These are stories about transformation and danger, passion and heartbreak, terror and triumph. They are funny, deeply moving, and stunningly well-crafted, and they tap into the most universal and enduring human experiences: love even in the face of danger and loss, the struggle to grow and keep faith amidst hardship and conflict, and the pursuit of authenticity and courage over apathy and oppression. With unflinching honesty and exquisite tenderness, Josh Barkan masterfully introduces us to characters that are full of life, marking the arrival of a new and essential voice in American fiction.
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|Publisher:||Random House Publishing Group|
|Product dimensions:||8.30(w) x 9.10(h) x 1.10(d)|
About the Author
A two-time Audie Award winner, veteran actor Robert Fass is equally at home in a wide variety of styles, genres, characters, and dialects. He has earned multiple AudioFile Earphones Awards, including for his narration of Francisco Goldman's novel Say Her Name.
Read an Excerpt
THE CHEF AND EL CHAPO
How the hell “El Chapo” Guzmán chose my restaurant to come into, I’ll never know. It was just like the stunt he’s done in a few other cities—Nuevo León and Culiacán. Guzmán—“Shorty”—it was him, with all his narco clothing. He had on a baseball cap with some of that digitalized camouflage the U.S. Army invented for Iraq, and a beige down parka. It was one of those cold days in June, after the rainy season has started, and the most badass narco in the country must have felt just a touch of a chill. Crazy! In my restaurant. With fifteen bodyguards swarming around him. The guards came in first. They all had AK‑47s swinging in their arms. They came in fast and polite, rushing past the maître d’. The leader of the guards, a tall guy with a neatly trimmed thin mustache and a diamond earring, swooped into the center of the dining room and yelled out, “The Boss will be coming soon. Everyone give us your purses and cell phones and continue with your meal. Nobody leaves before The Boss is done. If you cooperate, everything will be fine. You’ll get your purses and phones returned when The Boss is done. Leave your check. The Boss will pay for your meal.”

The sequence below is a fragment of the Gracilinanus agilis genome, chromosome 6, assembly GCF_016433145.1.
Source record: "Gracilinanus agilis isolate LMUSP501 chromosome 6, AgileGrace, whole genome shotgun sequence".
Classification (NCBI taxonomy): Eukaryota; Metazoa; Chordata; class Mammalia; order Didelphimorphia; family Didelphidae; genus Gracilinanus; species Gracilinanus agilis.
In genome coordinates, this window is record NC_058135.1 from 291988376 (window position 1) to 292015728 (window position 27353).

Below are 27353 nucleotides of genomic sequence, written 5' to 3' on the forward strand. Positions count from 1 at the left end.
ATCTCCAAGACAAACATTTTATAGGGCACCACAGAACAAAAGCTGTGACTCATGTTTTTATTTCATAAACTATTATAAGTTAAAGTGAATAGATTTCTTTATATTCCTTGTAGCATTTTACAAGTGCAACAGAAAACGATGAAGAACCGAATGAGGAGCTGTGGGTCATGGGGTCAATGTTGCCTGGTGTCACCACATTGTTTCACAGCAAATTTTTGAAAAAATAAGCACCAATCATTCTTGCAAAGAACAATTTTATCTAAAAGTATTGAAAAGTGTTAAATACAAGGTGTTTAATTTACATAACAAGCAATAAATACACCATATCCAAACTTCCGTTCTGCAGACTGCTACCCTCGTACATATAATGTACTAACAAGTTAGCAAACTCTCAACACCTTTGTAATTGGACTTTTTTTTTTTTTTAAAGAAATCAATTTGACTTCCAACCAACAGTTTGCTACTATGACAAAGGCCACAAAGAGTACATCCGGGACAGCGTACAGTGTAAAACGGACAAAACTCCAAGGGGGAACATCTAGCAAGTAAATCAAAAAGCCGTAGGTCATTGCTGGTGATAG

I knew Shorty was short, of course, but when he came in, it was surprising to see just how small the biggest drug kingpin was. He walked in quickly, like he knew where he was going. He turned to the first table, to the left, and introduced himself. He removed his cap and said in polite Spanish, “Hello, my name is El Chapo Guzmán. Nice to meet you.” He smiled and extended his hand to shake with one of the customers, an old man in a blue blazer who, fortunately, had the presence of mind to shake back. The customer looked like he’d just seen a ghost.
Guzmán went from table to table shaking hands like a politician asking for votes of approval. But the way he smiled, with a permanent grin and his eyes a little too focused on the clients, he seemed to be saying: You will like me! I’m not so fucking bad, right? After he reached the last table, he chuckled, cracking himself up. He was the most badass jokester in the world. He was the biggest gentleman, extending his hand of courtesy to every diner, after he’d killed hundreds.
Everyone in Mexico knows about him: how he married yet another young woman, some beauty queen, and how she had twins in a hospital in Los Angeles. How the guy controls all the cocaine, pot, and most of the meth and heroin that’s going into the U.S. I’ve only been in Mexico two years, building the restaurant up, but anyone who’s spent time down here knows the names of all these narcos like they’re the heroes and devils of the soap operas that are on all day in every housewife’s home and in every cantina.
So it didn’t take a genius to know the guy who’d just walked into my restaurant was capable of killing me and every one of my clients, and I was the head chef.
EL CHAPO ASKED to be escorted to a private room, in back, where we sometimes have lunches for important business people. My restaurant is in the neighborhood of Polanco, on the border with the most expensive neighborhood of Las Lomas, where all the international banks are located. The food in my restaurant is a mix of French with new American cuisine—meaning anything is OK, fusion with Asian touches, wasabi with bourbon crab, pork with chanterelle mushrooms in a ginger cream sauce with Beluga caviar sprinkled on top, arugula salad with truffle shavings and Cointreau sauce.
I wake up early in the morning and go to the San Juan market, in the center of Mexico City, to buy the freshest produce I can find. The market looks typical, at first, in a wide concrete warehouse, but the stalls are full of the latest vegetables trucked in pickups from small farmers, and there are even a few Korean stands where you can find Asian vegetables that are less common in Mexico City. Fusion cooking has been the rage in the U.S. for thirty years, but in Mexico it’s a new thing, so I’ve received more attention than a comparable chef would get in the U.S. That’s one of the reasons I came to Mexico. A friend of mine, who was living in Mexico, came into a restaurant where I was the head chef in Pittsburgh, he tasted some cured duck breast I was preserving in the cellar of the restaurant, he slurped up the homemade vinegars we were using in the salad dressings and to pickle baby carrots and peas, and he told me I could be an instant hit in Mexico City.